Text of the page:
February 6th is Sami National Day in Sweden, and as I happened to take a solo afternoon trip to Skansen on February 5th, I stumbled upon some of the celebrations.

A word about Skansen in general, before I describe my experience. This “museum” is a must see if you are living in or visiting Stockholm. It is a unique and immersive journey through Sweden’s past. You walk along cobble-stone roads past preserved houses from hundreds of years ago. You can walk into the shops and old houses of wealthy merchants or rugged farmers. For those of you who have been to Connecticut, it is very reminiscent of Mystic Seaport – though while Mystic has captured the maritime culture of New England, Skansen focuses more on the farming culture in Sweden I would say, though it’s hard to simplify it that much. There is even a section of this massive outdoor museum that is a small zoo of Scandinavian animals. You can try to spot the wolves, watch the wolverines play and compete, and see the lynx jump for proffered meat.


It. is. amazing. And it is not an option to miss it if you have the time.

I went to Skansen that day knowing I wouldn’t be able to see everything in only one afternoon. So I took my time and dedicated myself to the animals. I particularly wanted to listen to a talk about the reindeer that would be in English. I wandered through the place, getting turned around a couple times, and slowly began to get chilly. It was a cold, harsh day, but walking made it bearable, and I was happily distracted by what was around me.

The best part was that it had started to snow. Not a snow that was impeding. It wasn’t even sticking or building up to grab at my boots. It was simply there, landing on my lashes occasionally and lulling me into pure contentment as I walked through the past. Just as it is meditative for me to look down through thick ice and count the cracks, it is also a lesson in calm to look up into a snowy sky and try to follow individual snowflakes.


The deer were wandering around their paddock when I got there, and they all crowded the woman who came to feed them. I listened to the woman but watched the deer eat the lichen that she had brought them. Her talk was interesting, but I didn’t learn anything new (that’s what happens when you grow up with a biologist for a dad). No matter, I could watch and learn from the deer themselves. As they walked, I listened for the clicking sounds their ankles made. I tried to imagine how they could possibly tell one set of clicking ankles from another. Somehow they do, and that is how calves can find their mothers again if they get lost, or how a lone reindeer can find its way through a blizzard back to the herd.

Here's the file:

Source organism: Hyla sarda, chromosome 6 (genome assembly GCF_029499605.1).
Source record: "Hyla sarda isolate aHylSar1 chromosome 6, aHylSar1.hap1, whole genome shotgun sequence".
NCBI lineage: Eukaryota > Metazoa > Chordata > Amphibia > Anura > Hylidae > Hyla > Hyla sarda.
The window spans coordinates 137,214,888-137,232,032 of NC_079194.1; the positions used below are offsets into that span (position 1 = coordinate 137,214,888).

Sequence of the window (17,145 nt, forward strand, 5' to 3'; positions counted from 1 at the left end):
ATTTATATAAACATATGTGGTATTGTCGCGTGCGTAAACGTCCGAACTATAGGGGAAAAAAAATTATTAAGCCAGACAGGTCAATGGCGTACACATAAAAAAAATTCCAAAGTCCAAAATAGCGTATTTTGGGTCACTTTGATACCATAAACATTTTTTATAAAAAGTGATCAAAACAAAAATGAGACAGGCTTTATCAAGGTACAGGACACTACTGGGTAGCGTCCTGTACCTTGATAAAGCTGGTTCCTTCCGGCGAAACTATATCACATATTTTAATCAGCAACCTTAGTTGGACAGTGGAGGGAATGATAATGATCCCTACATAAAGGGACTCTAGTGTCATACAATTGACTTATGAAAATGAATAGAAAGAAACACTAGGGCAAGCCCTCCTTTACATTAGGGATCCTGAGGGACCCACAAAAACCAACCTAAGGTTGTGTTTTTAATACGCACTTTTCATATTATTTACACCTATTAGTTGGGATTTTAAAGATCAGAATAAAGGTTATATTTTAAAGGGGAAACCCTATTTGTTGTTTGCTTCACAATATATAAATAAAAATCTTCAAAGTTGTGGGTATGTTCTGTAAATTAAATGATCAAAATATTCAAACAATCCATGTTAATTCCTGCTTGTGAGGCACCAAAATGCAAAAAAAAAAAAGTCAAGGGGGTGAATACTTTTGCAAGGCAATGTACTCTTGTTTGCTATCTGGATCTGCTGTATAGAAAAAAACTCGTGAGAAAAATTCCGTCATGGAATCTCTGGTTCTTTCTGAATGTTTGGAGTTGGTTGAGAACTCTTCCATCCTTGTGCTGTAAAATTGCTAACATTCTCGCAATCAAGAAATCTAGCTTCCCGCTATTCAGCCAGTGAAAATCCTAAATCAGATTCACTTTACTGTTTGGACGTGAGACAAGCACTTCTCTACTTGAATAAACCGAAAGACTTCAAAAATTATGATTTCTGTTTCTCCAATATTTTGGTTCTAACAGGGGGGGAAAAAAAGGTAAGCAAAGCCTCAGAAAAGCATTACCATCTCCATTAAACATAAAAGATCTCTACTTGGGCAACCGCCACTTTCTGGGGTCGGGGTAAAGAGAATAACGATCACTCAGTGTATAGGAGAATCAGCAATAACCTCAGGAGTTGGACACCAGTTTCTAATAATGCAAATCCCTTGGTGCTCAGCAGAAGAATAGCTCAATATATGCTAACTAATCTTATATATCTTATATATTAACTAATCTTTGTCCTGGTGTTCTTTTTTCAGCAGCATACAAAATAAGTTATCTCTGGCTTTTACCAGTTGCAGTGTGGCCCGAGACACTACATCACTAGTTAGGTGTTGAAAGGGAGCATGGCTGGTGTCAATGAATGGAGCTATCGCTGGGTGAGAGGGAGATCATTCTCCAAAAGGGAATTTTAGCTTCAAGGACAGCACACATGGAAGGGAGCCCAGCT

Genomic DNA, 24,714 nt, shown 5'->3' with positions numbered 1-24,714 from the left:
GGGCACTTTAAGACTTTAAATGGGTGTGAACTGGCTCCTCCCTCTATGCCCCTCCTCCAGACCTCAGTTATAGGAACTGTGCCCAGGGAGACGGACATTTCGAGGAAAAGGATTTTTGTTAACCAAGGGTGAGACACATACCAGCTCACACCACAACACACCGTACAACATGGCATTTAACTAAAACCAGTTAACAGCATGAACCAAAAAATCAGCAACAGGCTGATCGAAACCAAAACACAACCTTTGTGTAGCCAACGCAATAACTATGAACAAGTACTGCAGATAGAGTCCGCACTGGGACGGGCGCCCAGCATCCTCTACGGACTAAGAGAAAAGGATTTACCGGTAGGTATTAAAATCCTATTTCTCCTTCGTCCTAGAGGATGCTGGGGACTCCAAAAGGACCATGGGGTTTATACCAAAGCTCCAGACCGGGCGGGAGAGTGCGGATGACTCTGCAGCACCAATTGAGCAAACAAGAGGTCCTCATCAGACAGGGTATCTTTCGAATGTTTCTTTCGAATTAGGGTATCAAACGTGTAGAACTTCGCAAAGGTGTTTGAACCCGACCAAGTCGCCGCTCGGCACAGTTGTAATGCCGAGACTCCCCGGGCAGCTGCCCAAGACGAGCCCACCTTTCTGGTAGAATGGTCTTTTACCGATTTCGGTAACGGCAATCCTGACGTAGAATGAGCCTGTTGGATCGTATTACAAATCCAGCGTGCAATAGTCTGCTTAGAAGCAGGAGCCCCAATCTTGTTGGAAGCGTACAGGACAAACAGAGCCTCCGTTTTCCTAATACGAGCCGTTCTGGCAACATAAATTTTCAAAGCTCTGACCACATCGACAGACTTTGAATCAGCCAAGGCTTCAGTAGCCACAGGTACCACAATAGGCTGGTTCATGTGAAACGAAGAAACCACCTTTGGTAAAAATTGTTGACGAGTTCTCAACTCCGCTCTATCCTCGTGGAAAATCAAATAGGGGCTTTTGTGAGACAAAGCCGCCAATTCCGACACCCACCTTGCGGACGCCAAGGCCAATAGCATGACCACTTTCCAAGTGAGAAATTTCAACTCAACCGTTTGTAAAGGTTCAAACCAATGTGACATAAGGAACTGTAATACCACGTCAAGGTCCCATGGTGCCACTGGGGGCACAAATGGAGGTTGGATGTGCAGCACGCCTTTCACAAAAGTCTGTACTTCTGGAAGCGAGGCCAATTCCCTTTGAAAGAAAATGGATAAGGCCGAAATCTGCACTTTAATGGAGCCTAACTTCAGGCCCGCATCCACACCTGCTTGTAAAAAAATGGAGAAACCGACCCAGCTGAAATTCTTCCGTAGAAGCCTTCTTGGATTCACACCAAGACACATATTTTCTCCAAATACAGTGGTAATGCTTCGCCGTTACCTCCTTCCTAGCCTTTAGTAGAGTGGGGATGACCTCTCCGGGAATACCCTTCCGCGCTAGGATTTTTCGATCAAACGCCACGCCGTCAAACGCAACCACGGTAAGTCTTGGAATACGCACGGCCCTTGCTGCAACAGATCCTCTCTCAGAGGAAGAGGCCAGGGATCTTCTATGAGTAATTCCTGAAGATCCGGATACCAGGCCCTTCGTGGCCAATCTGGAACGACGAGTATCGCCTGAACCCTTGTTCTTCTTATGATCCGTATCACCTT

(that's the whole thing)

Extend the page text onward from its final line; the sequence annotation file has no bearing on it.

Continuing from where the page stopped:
As the talk was ending, a voice suddenly range out from over the ridge to our left. Someone was singing, or playing music very loudly, and all of our attention was caught by it. The woman informed us that this was Sami music, which was timed perfectly to follow her description of how the Sami people had tamed reindeer long ago and were the only ones allow to hunt them in Sweden.

I thanked her quickly and strode ahead of the rest of the crowd to get to the crest of the hill. There I found the celebration. A couple dozen people were gathered around the traditional Sami dwellings that are part of Skansen. A booth of food and some merchandise was set up and the air smelled like reindeer meat, mushrooms, and lingonberry. It was absolute heaven. But at first I didn’t see this – I wanted to see the singer and approached the performance with my camera filming.

I will need to find her name as soon as I finish writing, because for the life of me I can’t remember it right now. The type of singing she performed is Sami traditional yoik and it was impossibly beautiful. You will have to watch the video I took, though the quality is quite low (a new camera is coming soon!), to really understand. Here it is.


When she finished singing her “Peace song” I turned to see what they were selling at this booth. It was covered in bright fabric and reindeer skins and the smells was literally mouthwateringly good. I bought one of each of the meals being sold so that I could try both. I was not disappointed. The singer’s songs continued for ten more minutes or so and we all gathered to eat and watch, some of us standing, some of us perched on random boulders. We were absolutely mesmerized and could ignore the persistent pressure of the cold on our toes.

After I finished eating I ducked into the laavu and joined a woman who was talking to a group of teenage girls about traditional Sami folklore. I let her know I was American, again imposing my language on others, but I was desperate to learn. They didn’t seem to mind. We listened and leaned closer to the fire in the stove between us. We breathed in the scent of the balsam fir and reindeer hide we sat on. Slowly our hands began to thaw, but others wanted to see what it was like inside, and there was only so much scooting closer to each other that we could do in the space. I left to give my patch of reindeer fur to a father and daughter.

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Before leaving the area of celebration, I thanked the singer. She smiled warmly and was glad to talk with me for a few minutes. I was disappointed to learn she didn’t yet have a CD, but hopefully one day she will make one.

I think I will come back to this post and add more later, because for some reason that afternoon seems to be escaping me now. Maybe it is because today was so blue and warm. It’s started to smell like spring through the February cold and I don’t know how to feel about that. There was so much more to that afternoon than I can seem to express. But hopefully the pictures will bring you a bit closer to what I saw.

I hope that you are warm and content inside and out wherever you all are.



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